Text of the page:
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There are many things that come together to allow plants to thrive. When it comes to plants native to our area, we are not required to go to great extremes to provide the ideal environment. An ideal environment, however, means a great many different things depending on what kind of plant you are.
This time of the year we can do a couple of things for some favorite flowering plants. The goal is to mimic a plant’s native habitat as closely as possible; this is difficult in our homes, but success is likely if you move some things outdoors through the remainder of autumn.
For many tropical flowering plants we can initiate bud set through managing day length and nighttime temperatures. Instead of sticking your Christmas cactus in the closet for 12 hours a day, try just leaving it in a dark corner of the yard for a few weeks.
The flowering of many plants (including some native species) is initiated by how many hours of light and dark the plant receives in a 24-hour period.
Likely the most famous tropical that is photoperiodic is the poinsettia. How many people have tried to initiate the bracts to turn red by sticking their poinsettia in the closet for 12 hours each day? I usually just buy new ones each December.
There are some other photoperiodic bloomers, however, that I hold onto year after year; and I have discovered a reliable way to get them to bloom that is quite simple. I leave many of the plants outside through the month of September (or later, depending on the weather) so that they can naturally experience shorter days, and longer, cooler nights.
The list of plants that spend some time chilling outdoors include Clivia, holiday cacti and several different species of orchids. I have had amazing success with this very simple plan. Follow the forecasted weather and take note of nighttime temperatures. If a couple of nights dip below the desired temperature, bring the plants in until conditions become desirable again.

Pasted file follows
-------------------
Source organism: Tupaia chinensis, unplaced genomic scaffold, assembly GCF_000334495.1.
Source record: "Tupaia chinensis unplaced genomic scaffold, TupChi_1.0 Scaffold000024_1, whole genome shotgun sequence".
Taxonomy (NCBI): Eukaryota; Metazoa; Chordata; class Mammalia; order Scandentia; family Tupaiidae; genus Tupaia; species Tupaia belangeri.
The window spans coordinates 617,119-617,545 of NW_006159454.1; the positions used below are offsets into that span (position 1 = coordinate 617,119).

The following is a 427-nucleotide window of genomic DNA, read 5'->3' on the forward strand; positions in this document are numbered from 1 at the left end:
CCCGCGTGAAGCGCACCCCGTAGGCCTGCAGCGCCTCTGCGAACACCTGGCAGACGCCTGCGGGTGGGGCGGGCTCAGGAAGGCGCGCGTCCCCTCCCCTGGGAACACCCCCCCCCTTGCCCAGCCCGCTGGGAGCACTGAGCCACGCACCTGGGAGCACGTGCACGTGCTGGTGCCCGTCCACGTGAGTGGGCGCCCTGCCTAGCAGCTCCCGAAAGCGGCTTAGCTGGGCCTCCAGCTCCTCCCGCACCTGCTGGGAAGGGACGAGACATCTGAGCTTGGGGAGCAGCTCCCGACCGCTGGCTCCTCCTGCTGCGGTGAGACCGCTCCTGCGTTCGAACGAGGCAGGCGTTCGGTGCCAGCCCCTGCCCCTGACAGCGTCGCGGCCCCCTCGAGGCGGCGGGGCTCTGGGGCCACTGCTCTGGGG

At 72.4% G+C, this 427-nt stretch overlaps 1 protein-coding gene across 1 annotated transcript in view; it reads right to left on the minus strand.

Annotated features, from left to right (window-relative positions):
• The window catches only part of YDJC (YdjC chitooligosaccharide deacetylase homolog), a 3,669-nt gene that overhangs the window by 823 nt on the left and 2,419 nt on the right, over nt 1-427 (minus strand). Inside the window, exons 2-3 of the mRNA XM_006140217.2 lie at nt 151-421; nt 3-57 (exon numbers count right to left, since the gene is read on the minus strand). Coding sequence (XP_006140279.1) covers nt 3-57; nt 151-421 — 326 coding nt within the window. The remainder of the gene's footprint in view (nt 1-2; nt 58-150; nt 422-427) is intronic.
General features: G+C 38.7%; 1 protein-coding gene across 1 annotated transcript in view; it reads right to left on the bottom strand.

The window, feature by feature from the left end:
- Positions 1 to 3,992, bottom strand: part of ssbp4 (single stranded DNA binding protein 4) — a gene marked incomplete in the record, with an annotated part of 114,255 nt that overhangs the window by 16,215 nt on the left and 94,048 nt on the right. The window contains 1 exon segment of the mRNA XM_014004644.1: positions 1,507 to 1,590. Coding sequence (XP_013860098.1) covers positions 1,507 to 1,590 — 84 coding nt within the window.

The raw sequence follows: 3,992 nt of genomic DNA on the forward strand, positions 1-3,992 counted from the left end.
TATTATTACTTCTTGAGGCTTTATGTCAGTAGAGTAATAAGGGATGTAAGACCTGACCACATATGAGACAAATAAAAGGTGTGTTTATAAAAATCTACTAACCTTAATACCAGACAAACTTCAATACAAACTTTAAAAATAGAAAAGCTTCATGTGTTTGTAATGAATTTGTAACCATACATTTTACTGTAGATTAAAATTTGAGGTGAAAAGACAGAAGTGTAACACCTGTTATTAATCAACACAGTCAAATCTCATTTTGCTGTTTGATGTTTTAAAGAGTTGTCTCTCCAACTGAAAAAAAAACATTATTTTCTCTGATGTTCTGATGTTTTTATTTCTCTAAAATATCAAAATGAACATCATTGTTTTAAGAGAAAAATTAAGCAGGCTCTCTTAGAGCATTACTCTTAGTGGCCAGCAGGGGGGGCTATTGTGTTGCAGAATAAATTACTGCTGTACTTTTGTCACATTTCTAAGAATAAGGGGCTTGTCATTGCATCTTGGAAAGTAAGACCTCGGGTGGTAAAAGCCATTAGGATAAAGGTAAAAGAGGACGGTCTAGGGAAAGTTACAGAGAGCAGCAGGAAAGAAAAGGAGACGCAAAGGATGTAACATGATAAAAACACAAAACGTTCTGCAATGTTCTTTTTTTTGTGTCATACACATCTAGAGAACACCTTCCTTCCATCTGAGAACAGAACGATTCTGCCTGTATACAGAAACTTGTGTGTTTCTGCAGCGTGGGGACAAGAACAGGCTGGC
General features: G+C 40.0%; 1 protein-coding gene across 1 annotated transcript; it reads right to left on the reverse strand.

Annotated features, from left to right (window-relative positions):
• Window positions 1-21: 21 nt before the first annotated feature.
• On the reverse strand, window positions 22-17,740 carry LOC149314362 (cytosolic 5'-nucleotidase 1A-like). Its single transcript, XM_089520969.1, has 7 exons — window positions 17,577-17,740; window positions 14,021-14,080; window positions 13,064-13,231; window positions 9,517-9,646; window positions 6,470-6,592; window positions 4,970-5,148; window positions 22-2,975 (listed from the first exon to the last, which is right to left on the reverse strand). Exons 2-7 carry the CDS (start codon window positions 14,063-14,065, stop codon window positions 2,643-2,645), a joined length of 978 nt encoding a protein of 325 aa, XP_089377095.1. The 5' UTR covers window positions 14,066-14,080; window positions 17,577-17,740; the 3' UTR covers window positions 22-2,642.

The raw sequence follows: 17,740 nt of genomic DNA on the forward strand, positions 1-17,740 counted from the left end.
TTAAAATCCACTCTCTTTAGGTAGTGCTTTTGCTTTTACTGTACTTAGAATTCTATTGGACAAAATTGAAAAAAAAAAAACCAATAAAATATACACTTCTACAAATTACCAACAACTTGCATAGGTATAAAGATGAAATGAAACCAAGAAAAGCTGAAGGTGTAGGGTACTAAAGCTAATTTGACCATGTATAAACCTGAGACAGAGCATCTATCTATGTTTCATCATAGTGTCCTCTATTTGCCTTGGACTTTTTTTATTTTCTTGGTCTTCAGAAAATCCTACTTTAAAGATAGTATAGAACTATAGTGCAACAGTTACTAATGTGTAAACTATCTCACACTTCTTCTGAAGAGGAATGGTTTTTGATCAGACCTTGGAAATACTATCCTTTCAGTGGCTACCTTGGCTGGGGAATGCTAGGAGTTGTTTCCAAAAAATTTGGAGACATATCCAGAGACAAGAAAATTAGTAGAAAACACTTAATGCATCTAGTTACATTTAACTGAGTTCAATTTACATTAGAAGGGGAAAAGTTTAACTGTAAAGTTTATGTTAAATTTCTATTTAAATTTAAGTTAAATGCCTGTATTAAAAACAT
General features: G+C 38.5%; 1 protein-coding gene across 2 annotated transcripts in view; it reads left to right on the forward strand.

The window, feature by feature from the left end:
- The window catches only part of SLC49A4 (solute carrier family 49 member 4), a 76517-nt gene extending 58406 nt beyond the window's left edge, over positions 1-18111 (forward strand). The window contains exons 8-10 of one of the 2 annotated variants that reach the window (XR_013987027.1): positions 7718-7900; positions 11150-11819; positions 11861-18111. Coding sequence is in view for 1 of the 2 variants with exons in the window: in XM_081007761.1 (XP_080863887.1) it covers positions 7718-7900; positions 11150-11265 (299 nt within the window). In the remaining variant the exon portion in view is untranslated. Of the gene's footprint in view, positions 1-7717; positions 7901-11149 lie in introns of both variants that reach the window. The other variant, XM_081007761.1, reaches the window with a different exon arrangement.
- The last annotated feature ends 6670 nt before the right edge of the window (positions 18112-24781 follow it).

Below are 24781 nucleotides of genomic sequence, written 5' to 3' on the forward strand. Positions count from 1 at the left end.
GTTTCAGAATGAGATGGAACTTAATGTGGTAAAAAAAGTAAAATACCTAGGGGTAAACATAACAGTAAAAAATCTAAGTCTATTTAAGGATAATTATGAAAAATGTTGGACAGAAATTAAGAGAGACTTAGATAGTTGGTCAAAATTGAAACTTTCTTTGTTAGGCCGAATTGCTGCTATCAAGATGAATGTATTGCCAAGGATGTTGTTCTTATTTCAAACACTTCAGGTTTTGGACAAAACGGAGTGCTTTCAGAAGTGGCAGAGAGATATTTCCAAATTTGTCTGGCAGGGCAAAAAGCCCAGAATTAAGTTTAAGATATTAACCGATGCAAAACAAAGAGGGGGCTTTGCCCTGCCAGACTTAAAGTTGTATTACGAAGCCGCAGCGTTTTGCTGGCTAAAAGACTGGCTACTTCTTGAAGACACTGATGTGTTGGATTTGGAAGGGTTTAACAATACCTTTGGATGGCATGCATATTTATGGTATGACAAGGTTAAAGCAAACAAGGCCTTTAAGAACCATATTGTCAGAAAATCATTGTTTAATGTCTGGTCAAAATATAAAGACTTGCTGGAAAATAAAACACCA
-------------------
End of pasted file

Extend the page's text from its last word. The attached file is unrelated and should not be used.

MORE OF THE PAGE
The holiday cacti (the Thanksgiving, Christmas and Easter cactus) can be left outside to experience the longer and cooler nights of late summer and fall until nighttime temperatures drop consistently below 50 degrees.
There have been some years when the plants have already set visible buds on the stems while they are still in the protected corner behind the garage.
We typically think of orchids as being sensitive to the cold when, in fact, several species are quite appreciative of cooler temperatures then our homes offer. The very popular Phalaenopsis, or butterfly orchid, appreciates a light breeze and some cool evenings to about 55 degrees. Once nighttime temperatures drop below 55 degrees, bring the plant back indoors, provide bright light and fertilize with a balanced fertilizer every other week.
The Clivia also will benefit from some chilling. I leave mine out until temperatures dip below 50 degrees. Once they are brought indoors, I basically set them aside, in bright light, and check on them once a month. They have low water requirements in the winter and reward me with blooms based on this neglect.
Water is another component for success. For many – although not exclusively – a dry period in the winter is recommended. This is when understanding the native habitat of a plant comes in handy.
If you come from a place where it rains all summer and is dry all winter, then this is likely what you will prefer in someone’s house in Kentuckiana.
Keep Clivia, Phalaenopsis and holiday cacti a bit on the dry side during the winter months.
Check out gardening columnist Jeneen Wiche’s work at www.SwallowRailFarm.com. You can find her columns also at www.SentinelNews.com/agriculture. She answers questions once a month in SentinelNewsPlus. To submit a question, send an E-mail to email@example.com and type “Sentinel-News” in the subject field.